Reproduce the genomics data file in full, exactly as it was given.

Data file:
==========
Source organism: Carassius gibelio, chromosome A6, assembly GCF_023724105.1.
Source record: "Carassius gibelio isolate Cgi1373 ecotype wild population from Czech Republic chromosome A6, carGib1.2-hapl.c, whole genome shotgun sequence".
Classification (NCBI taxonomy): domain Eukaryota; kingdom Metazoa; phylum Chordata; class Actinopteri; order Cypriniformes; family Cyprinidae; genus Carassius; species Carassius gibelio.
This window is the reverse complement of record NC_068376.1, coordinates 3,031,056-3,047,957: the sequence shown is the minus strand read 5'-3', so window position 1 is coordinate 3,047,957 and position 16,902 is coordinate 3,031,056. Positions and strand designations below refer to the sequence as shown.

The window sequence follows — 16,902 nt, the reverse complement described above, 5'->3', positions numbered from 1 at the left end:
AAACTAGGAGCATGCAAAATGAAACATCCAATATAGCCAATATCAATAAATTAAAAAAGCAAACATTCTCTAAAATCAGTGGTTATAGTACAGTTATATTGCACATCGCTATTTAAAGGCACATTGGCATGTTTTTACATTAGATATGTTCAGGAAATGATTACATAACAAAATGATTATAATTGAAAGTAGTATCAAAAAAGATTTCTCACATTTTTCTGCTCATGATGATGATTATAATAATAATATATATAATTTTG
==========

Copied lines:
Source organism: Carassius gibelio, chromosome A6, assembly GCF_023724105.1.
Source record: "Carassius gibelio isolate Cgi1373 ecotype wild population from Czech Republic chromosome A6, carGib1.2-hapl.c, whole genome shotgun sequence".
Classification (NCBI taxonomy): domain Eukaryota; kingdom Metazoa; phylum Chordata; class Actinopteri; order Cypriniformes; family Cyprinidae; genus Carassius; species Carassius gibelio.
This window is the reverse complement of record NC_068376.1, coordinates 3,031,056-3,047,957: the sequence shown is the minus strand read 5'-3', so window position 1 is coordinate 3,047,957 and position 16,902 is coordinate 3,031,056. Positions and strand designations below refer to the sequence as shown.

The window sequence follows — 16,902 nt, the reverse complement described above, 5'->3', positions numbered from 1 at the left end:
AAACTAGGAGCATGCAAAATGAAACATCCAATATAGCCAATATCAATAAATTAAAAAAGCAAACATTCTCTAAAATCAGTGGTTATAGTACAGTTATATTGCACATCGCTATTTAAAGGCACATTGGCATGTTTTTACATTAGATATGTTCAGGAAATGATTACATAACAAAATGATTATAATTGAAAGTAGTATCAAAAAAGATTTCTCACATTTTTCTGCTCATGATGATGATTATAATAATAATATATATAATTTTG